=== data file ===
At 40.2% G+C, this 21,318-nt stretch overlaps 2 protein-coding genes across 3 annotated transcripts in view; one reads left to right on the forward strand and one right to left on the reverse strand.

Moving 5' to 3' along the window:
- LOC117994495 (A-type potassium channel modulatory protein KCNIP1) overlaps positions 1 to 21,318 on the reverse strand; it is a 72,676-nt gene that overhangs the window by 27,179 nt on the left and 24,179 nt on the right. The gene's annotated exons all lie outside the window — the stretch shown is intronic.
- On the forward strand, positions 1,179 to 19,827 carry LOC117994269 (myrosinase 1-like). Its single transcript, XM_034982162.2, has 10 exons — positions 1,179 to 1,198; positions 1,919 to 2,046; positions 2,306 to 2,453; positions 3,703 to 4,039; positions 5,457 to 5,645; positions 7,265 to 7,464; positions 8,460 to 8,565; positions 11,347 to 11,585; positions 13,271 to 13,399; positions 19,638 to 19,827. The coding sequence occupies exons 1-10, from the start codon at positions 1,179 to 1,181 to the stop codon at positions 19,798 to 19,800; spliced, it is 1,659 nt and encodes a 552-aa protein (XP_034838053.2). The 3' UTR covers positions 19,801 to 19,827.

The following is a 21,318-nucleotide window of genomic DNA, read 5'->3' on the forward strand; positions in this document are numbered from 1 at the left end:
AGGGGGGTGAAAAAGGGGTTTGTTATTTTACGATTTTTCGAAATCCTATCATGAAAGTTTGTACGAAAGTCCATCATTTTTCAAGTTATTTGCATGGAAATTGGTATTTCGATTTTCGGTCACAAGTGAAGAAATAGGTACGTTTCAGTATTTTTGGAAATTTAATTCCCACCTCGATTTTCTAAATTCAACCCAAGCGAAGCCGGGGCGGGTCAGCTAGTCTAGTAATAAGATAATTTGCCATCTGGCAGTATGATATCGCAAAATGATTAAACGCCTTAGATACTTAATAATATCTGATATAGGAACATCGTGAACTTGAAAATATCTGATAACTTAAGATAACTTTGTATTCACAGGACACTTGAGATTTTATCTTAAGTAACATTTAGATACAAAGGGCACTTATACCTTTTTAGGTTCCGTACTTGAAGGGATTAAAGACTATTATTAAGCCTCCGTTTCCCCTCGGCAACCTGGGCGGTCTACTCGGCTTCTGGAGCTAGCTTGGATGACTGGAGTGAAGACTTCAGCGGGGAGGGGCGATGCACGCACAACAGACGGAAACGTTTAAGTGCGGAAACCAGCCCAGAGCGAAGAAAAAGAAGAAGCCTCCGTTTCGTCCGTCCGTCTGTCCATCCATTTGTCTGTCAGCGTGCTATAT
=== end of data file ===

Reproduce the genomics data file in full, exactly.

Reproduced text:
At 40.2% G+C, this 21,318-nt stretch overlaps 2 protein-coding genes across 3 annotated transcripts in view; one reads left to right on the forward strand and one right to left on the reverse strand.

Moving 5' to 3' along the window:
- LOC117994495 (A-type potassium channel modulatory protein KCNIP1) overlaps positions 1 to 21,318 on the reverse strand; it is a 72,676-nt gene that overhangs the window by 27,179 nt on the left and 24,179 nt on the right. The gene's annotated exons all lie outside the window — the stretch shown is intronic.
- On the forward strand, positions 1,179 to 19,827 carry LOC117994269 (myrosinase 1-like). Its single transcript, XM_034982162.2, has 10 exons — positions 1,179 to 1,198; positions 1,919 to 2,046; positions 2,306 to 2,453; positions 3,703 to 4,039; positions 5,457 to 5,645; positions 7,265 to 7,464; positions 8,460 to 8,565; positions 11,347 to 11,585; positions 13,271 to 13,399; positions 19,638 to 19,827. The coding sequence occupies exons 1-10, from the start codon at positions 1,179 to 1,181 to the stop codon at positions 19,798 to 19,800; spliced, it is 1,659 nt and encodes a 552-aa protein (XP_034838053.2). The 3' UTR covers positions 19,801 to 19,827.

The following is a 21,318-nucleotide window of genomic DNA, read 5'->3' on the forward strand; positions in this document are numbered from 1 at the left end:
AGGGGGGTGAAAAAGGGGTTTGTTATTTTACGATTTTTCGAAATCCTATCATGAAAGTTTGTACGAAAGTCCATCATTTTTCAAGTTATTTGCATGGAAATTGGTATTTCGATTTTCGGTCACAAGTGAAGAAATAGGTACGTTTCAGTATTTTTGGAAATTTAATTCCCACCTCGATTTTCTAAATTCAACCCAAGCGAAGCCGGGGCGGGTCAGCTAGTCTAGTAATAAGATAATTTGCCATCTGGCAGTATGATATCGCAAAATGATTAAACGCCTTAGATACTTAATAATATCTGATATAGGAACATCGTGAACTTGAAAATATCTGATAACTTAAGATAACTTTGTATTCACAGGACACTTGAGATTTTATCTTAAGTAACATTTAGATACAAAGGGCACTTATACCTTTTTAGGTTCCGTACTTGAAGGGATTAAAGACTATTATTAAGCCTCCGTTTCCCCTCGGCAACCTGGGCGGTCTACTCGGCTTCTGGAGCTAGCTTGGATGACTGGAGTGAAGACTTCAGCGGGGAGGGGCGATGCACGCACAACAGACGGAAACGTTTAAGTGCGGAAACCAGCCCAGAGCGAAGAAAAAGAAGAAGCCTCCGTTTCGTCCGTCCGTCTGTCCATCCATTTGTCTGTCAGCGTGCTATAT